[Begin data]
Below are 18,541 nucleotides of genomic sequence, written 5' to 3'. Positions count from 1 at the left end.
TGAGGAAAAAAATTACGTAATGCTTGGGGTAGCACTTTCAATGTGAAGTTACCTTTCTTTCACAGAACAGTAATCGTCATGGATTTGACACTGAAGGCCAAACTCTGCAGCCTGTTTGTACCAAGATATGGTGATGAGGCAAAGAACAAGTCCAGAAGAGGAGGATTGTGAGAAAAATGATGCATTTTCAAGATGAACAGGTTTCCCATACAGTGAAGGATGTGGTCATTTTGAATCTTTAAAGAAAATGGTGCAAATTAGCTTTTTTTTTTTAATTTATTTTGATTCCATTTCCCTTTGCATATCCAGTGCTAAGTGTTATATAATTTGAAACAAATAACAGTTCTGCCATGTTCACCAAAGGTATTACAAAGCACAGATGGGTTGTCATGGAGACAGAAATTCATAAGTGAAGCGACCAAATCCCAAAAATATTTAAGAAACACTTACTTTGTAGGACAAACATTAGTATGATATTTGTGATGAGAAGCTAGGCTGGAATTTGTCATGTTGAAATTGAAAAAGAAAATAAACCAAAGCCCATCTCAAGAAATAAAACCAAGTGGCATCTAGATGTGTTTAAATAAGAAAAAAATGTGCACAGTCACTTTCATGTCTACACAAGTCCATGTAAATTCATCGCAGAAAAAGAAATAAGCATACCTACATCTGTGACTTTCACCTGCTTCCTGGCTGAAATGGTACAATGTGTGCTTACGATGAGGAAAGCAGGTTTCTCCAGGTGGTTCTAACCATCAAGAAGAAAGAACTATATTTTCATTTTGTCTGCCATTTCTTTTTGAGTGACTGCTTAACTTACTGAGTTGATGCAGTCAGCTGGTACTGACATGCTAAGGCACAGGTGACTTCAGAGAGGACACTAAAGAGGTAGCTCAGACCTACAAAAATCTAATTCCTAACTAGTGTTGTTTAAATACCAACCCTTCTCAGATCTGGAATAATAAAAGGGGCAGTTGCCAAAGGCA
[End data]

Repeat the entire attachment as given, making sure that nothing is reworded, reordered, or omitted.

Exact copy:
Below are 18,541 nucleotides of genomic sequence, written 5' to 3'. Positions count from 1 at the left end.
TGAGGAAAAAAATTACGTAATGCTTGGGGTAGCACTTTCAATGTGAAGTTACCTTTCTTTCACAGAACAGTAATCGTCATGGATTTGACACTGAAGGCCAAACTCTGCAGCCTGTTTGTACCAAGATATGGTGATGAGGCAAAGAACAAGTCCAGAAGAGGAGGATTGTGAGAAAAATGATGCATTTTCAAGATGAACAGGTTTCCCATACAGTGAAGGATGTGGTCATTTTGAATCTTTAAAGAAAATGGTGCAAATTAGCTTTTTTTTTTTAATTTATTTTGATTCCATTTCCCTTTGCATATCCAGTGCTAAGTGTTATATAATTTGAAACAAATAACAGTTCTGCCATGTTCACCAAAGGTATTACAAAGCACAGATGGGTTGTCATGGAGACAGAAATTCATAAGTGAAGCGACCAAATCCCAAAAATATTTAAGAAACACTTACTTTGTAGGACAAACATTAGTATGATATTTGTGATGAGAAGCTAGGCTGGAATTTGTCATGTTGAAATTGAAAAAGAAAATAAACCAAAGCCCATCTCAAGAAATAAAACCAAGTGGCATCTAGATGTGTTTAAATAAGAAAAAAATGTGCACAGTCACTTTCATGTCTACACAAGTCCATGTAAATTCATCGCAGAAAAAGAAATAAGCATACCTACATCTGTGACTTTCACCTGCTTCCTGGCTGAAATGGTACAATGTGTGCTTACGATGAGGAAAGCAGGTTTCTCCAGGTGGTTCTAACCATCAAGAAGAAAGAACTATATTTTCATTTTGTCTGCCATTTCTTTTTGAGTGACTGCTTAACTTACTGAGTTGATGCAGTCAGCTGGTACTGACATGCTAAGGCACAGGTGACTTCAGAGAGGACACTAAAGAGGTAGCTCAGACCTACAAAAATCTAATTCCTAACTAGTGTTGTTTAAATACCAACCCTTCTCAGATCTGGAATAATAAAAGGGGCAGTTGCCAAAGGCA